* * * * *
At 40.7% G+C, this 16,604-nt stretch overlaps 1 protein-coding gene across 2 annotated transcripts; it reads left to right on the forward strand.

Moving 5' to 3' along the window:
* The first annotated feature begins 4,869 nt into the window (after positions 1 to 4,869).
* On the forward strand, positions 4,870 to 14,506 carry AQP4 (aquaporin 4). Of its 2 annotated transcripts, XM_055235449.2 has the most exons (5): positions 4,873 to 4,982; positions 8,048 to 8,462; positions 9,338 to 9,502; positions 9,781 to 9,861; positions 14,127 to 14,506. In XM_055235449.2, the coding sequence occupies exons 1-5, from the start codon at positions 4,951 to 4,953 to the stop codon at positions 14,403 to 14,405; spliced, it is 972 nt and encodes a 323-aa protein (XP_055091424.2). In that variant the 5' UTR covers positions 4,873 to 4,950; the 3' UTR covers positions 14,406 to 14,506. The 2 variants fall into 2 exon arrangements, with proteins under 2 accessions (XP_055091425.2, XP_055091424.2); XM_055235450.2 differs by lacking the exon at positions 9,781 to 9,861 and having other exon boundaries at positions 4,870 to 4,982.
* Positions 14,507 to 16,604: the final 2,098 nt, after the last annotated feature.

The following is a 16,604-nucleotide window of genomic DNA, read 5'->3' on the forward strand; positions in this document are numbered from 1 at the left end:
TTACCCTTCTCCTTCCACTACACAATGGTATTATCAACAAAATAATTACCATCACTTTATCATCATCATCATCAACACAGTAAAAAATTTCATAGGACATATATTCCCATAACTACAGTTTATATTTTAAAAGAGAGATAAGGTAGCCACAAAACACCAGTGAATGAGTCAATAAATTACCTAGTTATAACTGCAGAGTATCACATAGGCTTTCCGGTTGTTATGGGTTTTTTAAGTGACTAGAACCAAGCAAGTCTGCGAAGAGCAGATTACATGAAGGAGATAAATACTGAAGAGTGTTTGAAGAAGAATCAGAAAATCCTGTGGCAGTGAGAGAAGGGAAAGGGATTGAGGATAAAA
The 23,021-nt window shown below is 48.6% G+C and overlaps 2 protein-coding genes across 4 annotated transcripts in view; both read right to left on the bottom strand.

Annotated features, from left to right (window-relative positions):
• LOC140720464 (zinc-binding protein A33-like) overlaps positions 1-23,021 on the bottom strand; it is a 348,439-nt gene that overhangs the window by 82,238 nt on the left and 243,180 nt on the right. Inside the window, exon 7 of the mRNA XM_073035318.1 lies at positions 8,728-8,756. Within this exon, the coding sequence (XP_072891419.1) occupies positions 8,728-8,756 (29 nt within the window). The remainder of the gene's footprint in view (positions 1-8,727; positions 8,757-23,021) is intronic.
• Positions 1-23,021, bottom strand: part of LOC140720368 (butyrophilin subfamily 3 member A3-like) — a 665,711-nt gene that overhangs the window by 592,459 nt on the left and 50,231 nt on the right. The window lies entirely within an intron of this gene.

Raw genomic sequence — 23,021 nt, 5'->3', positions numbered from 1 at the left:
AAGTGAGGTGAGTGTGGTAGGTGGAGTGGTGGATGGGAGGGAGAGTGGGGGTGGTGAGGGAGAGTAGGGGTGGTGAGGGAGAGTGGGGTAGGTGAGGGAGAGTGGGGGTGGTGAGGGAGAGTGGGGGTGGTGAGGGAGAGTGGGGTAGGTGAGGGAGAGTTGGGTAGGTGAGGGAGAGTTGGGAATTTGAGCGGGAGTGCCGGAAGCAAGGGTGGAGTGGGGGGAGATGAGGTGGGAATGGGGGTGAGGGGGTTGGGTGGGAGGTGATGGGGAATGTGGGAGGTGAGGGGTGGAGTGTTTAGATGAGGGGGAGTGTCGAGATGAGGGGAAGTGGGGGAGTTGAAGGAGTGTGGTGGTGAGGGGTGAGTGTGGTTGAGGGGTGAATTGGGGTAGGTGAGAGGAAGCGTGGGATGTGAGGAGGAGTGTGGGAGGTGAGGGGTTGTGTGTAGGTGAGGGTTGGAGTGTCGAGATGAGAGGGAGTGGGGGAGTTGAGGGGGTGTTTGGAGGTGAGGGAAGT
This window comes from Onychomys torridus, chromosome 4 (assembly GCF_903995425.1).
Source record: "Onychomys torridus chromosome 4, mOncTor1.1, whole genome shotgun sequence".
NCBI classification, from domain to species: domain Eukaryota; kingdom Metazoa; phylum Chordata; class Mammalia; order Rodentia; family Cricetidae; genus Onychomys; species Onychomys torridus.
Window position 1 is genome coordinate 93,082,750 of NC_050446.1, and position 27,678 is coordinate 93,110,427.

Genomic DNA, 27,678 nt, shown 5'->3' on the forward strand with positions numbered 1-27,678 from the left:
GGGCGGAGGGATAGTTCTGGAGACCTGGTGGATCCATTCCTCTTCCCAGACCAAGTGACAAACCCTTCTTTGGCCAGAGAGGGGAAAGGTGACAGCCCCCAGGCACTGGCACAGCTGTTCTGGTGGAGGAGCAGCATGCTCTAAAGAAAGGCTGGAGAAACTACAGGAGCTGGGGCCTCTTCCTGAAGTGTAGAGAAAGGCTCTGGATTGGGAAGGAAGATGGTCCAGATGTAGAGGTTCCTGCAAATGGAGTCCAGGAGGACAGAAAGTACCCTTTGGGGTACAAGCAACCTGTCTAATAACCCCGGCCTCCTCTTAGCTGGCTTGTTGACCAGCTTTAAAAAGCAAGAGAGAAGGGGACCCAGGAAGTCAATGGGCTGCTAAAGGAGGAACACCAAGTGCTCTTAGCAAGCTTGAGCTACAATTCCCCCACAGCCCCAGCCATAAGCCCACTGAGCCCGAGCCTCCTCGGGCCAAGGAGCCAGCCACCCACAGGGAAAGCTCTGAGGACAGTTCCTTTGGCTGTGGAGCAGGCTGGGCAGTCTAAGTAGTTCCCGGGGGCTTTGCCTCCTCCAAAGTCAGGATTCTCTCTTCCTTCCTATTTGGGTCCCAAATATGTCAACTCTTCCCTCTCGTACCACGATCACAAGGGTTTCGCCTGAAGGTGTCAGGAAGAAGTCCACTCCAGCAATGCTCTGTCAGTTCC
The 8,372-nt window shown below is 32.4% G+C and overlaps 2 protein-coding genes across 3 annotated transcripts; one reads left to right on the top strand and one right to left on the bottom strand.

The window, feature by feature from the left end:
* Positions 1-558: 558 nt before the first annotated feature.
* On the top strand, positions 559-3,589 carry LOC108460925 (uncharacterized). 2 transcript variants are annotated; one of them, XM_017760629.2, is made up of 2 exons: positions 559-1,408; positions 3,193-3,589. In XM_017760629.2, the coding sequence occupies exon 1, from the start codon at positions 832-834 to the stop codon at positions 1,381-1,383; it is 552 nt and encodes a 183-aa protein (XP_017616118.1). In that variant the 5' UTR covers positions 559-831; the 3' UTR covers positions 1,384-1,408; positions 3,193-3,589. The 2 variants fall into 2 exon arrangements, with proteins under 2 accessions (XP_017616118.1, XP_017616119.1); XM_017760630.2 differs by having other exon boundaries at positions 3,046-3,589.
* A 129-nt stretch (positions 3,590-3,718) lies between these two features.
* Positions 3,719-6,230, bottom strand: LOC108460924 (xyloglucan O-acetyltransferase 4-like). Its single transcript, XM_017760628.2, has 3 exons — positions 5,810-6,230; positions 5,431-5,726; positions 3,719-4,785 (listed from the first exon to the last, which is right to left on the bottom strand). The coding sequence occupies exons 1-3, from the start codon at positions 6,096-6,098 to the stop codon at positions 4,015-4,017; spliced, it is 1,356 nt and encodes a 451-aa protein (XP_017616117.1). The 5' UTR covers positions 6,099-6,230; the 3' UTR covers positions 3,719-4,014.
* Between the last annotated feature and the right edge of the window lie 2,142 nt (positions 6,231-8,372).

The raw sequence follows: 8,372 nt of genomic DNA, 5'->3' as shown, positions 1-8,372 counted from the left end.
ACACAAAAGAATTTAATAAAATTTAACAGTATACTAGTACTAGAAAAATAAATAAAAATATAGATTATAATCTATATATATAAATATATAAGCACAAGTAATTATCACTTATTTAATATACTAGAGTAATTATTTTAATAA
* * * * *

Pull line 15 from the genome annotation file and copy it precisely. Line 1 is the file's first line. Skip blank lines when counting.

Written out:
Source record: "Onychomys torridus chromosome 4, mOncTor1.1, whole genome shotgun sequence".